Definition of Spousal Desertion
In some states, the abandonment of a spouse violates each spouse's marital right to financial support from the other spouse. In Vermont, state law establishes spousal desertion as a civil offense. The state defines spousal desertion as the deliberate choice to withhold financial support while allowing the husband or wife to become destitute. However, the state does not allow spousal desertion charges if the non-supportive spouse does not have the financial ability to provide support.
Penalties for Spousal Desertion
As a civil offense in Vermont, the abandonment of a spouse and a lack of financial support qualifying as spousal desertion may result in legal penalties and fines. State law sets a maximum sentence of imprisonment for two years. The state may also require payment of a fine in an amount up to $300. The state may take a fine paid by a husband or wife for spousal desertion and use the money toward support of the deserted spouse.
Grounds for Legal Separation
Abandonment of a spouse also serves as one of the grounds available to get a legal separation in Vermont. Legal separation involves many of the same legal issues included in a divorce, but does not free the spouses to remarry. Vermont domestic relations laws allow a legal separation based on any of the grounds established for divorce in the state. Abandonment qualifies a husband or wife to file for divorce if the missing spouse has been absent for at least seven years and has not communicated with the abandoned husband or wife during that period of time. In addition, Vermont state laws allow divorce based on willful desertion. A spouse can obtain a legal separation or divorce in Vermont based on desertion if the other spouse has the means to provide financial support but refuses to do so.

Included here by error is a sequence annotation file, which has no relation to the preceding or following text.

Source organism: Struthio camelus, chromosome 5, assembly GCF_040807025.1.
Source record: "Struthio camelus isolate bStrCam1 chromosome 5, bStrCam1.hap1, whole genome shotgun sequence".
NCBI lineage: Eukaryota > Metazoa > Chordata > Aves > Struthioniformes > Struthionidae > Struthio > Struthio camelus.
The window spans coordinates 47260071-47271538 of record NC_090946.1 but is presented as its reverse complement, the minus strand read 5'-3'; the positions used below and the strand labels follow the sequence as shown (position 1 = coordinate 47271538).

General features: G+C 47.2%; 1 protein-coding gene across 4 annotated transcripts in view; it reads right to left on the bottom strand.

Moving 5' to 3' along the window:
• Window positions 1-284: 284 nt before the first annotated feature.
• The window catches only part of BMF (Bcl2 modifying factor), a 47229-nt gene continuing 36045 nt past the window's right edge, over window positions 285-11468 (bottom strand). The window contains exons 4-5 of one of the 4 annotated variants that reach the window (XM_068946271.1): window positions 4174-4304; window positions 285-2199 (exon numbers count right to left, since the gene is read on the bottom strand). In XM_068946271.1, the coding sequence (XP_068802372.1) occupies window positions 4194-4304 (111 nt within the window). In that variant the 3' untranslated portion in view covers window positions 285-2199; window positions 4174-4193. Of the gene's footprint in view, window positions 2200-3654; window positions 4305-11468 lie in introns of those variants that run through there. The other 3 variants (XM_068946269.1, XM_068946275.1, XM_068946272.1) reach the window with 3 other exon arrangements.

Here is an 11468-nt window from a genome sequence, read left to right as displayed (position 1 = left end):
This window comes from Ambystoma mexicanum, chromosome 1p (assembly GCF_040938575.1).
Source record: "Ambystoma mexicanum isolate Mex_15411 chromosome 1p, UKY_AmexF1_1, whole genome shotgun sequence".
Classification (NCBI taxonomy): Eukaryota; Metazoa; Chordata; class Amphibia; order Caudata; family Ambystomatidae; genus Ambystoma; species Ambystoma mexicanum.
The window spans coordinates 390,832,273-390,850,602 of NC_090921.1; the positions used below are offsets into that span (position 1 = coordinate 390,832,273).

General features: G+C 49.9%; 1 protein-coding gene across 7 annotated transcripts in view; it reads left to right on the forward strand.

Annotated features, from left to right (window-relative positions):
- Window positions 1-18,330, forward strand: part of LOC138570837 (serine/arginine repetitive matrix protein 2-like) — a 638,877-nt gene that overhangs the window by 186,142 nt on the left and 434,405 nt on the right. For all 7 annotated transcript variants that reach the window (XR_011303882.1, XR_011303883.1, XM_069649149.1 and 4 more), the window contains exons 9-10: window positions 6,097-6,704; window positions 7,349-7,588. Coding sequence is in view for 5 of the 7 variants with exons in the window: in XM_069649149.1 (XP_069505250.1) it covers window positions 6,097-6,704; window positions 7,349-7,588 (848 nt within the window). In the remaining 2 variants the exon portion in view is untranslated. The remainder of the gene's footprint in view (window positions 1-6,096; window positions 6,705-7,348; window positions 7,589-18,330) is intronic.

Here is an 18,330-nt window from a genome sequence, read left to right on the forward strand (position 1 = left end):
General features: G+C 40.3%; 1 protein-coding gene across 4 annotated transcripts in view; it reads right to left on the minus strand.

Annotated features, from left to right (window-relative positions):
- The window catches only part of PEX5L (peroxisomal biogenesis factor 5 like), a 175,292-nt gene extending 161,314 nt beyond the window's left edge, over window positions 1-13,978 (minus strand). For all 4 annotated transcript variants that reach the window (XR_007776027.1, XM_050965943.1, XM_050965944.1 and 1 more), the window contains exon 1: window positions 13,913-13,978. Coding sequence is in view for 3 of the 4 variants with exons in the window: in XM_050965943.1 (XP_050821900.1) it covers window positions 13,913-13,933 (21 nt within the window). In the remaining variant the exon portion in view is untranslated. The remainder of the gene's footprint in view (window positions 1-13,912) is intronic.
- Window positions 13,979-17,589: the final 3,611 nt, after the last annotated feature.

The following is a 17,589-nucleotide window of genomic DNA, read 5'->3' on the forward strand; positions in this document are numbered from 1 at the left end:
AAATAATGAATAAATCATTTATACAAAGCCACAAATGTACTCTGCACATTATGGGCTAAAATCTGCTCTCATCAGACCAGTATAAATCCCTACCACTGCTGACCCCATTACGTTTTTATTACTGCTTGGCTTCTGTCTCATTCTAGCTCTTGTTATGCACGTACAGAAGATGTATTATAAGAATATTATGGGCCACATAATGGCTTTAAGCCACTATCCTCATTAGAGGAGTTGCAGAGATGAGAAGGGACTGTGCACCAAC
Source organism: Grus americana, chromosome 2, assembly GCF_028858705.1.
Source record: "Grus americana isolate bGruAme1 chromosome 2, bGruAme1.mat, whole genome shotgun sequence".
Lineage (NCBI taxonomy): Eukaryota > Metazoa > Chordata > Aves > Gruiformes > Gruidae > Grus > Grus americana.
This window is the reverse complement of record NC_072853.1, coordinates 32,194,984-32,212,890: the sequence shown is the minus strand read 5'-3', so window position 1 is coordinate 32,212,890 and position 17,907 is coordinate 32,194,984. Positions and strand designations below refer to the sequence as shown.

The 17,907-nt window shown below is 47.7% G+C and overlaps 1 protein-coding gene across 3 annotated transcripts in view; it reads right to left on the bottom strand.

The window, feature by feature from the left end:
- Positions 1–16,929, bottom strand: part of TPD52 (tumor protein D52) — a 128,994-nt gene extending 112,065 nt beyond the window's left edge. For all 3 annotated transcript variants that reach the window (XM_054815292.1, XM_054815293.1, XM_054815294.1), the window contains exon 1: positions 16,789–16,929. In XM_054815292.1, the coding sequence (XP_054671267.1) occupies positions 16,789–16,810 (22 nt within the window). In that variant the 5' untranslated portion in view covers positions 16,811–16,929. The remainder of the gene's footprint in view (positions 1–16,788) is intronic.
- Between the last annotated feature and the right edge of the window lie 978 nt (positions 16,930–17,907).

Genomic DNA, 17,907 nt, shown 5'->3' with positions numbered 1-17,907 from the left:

Legal Separation Rights
A spouse can file for a legal separation in Vermont by completing a Summons and Complaint for Legal Separation. The spouse receiving the complaint has a right to file a response within a specified period of time. If the court does not receive a response, the spouse requesting a legal separation may be able to get a judgment that does not consider the missing spouse's preferences. The terms of the legal separation, which may include child custody or property division issues, become legally binding on the absent spouse. For example, the court may apply Vermont marital property laws to make an equitable distribution of the couple's property.